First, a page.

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The question is "why did they stay in jobs they hated?" There are other jobs.
In my case, it was for the benefit of my wife/son. We have no safety net (e.g. family/friends). My wife had to stay home in the early years (first 10 years of marriage) to care for our disabled son (we could not place him outside the home).

Additionally, after the ten year mark, I got a j*b that paid much more than a college grad would normally get (I know, since I worked with some teachers who gave up their career to work on the line at my former company). I left home when I turned 19 (got drafted, and college was not an option in my family; yeah, I was one of those "poor white trash" folks that got caught up in the political tide of those days), served in a combat area at 20, got married at 21, had a child at 22. By age 23, I was unemployed, had a family to support and needed to do whatever to get by.

Sometimes "life" plans your life, and you do whatever to get by. But hey, I'm not complaining (but you did ask the question )...
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Old 05-18-2010, 07:04 AM   #90
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The question is "why did they stay in jobs they hated?" There are other jobs.
I think this happens to lots of people who "burn out." They are in a field that pays well or have moved to a level that pays well. It can become the devil you know vs the devil you don't. If the angst is caused by job specific factors (e.g. an SOB boss) a move may be a good option. But if the generic aspects of the job are the problem it may be hard to impossible to find another job paying nearly as well. If the problem is personal factors like depression you may not be able to find any job you enjoy. After all, wherever you go, you are there. What a bummer - give up a well paying job you don't like only to find you don't like the low paying job any better. And your ER date is postponed to boot.

The bottom line is that job angst calls for some careful self evaluation and solutions may not be easy.
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Old 05-18-2010, 08:28 AM   #91
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I enjoy every single aspect of my life, EXCEPT for the working part... I can't possibly see a "dark side" to my FIRE at 45 plans.

I am incapable of being bored... too many things to do and see in this world.
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Old 05-18-2010, 09:28 AM   #92
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The question is "why did they stay in jobs they hated?" There are other jobs.
A lot of things affect job mobility. Health insurance is a huge one if you have a pre-existing condition. It may be very difficult to change locations if there are few other local opportunities and other family members or housing may have you to tied to a location. And then, of course, changing jobs is risky, things could turn out worse, and a lot of people might feel safer just staying put.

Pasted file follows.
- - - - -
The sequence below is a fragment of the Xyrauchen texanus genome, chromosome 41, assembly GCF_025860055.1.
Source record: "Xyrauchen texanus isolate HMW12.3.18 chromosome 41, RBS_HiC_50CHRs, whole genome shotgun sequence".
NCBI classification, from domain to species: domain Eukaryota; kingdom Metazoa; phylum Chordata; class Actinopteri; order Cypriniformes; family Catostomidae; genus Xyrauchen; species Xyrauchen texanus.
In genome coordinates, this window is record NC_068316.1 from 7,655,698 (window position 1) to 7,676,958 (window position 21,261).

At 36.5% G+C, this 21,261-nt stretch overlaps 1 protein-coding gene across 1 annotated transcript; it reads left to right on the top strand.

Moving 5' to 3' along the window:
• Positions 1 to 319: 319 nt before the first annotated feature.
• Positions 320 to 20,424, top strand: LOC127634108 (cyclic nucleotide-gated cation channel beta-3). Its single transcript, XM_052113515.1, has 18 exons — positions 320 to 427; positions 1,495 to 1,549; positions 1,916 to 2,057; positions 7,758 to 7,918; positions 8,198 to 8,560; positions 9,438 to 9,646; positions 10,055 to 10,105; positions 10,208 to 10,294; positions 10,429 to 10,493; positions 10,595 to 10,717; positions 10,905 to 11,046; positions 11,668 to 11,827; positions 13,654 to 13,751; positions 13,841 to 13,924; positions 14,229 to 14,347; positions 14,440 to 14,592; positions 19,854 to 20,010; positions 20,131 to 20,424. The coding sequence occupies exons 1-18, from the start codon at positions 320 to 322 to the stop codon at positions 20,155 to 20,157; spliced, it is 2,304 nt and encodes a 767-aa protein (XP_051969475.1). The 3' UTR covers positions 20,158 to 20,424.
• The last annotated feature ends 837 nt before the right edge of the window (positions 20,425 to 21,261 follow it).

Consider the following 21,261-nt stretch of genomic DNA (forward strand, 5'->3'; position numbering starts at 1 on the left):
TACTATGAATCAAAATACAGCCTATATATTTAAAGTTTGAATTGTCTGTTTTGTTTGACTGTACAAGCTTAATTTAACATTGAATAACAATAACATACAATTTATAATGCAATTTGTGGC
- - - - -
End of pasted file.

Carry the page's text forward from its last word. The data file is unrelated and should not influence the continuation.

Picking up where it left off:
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Old 05-23-2010, 11:49 AM   #93
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This smacks of agenda. I have to believe that the powers that be want to encourage you to work longer and put off retirement. It saves them money. No pension payouts, no retraining, etc. There is also that crowd that insists we each have a duty to offer our services to society and that retirement is selfish as you deny society your work, skills and knowledge. We all know the opposite is often true. Many of us ER and offer our knowledge and expertise up for free, but that does not allow the establishment a measure of control over our lives.

As for our lamenting the decision to ER, perception is reality. The blog would have you believe that we all are only crowing about our giddiness in an attempt to overcompensate for our desire to be rich and powerful in the working world. I believe nothing could be further from the truth. We have learned to accept a lower standard of living, less stuff and simpler pleasures to AVOID the evils of the work world.

Many of us are/were "stuck" in jobs we dislike because we chose a career when we were 16 - 18 yo. We stay because it is what we know. Few of us that are mechanics, for instance, are willing to quit that line of work and the income it brings to pursue our dream of being a florist, for example. We continue on and begin to look at ER. We dream of pursuing our dreams then, purely for ourselves. Even your dream career can be ruined by the realities of the real world. Idiotic bosses, corporate policies, government regulation, etc. It isn't about finding your dream career or sustaining a certain lifestyle or status, its about freedom.
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Old 06-02-2010, 06:33 AM   #94
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The question is "why did they stay in jobs they hated?" There are other jobs.
Exactly. Brewer, please note.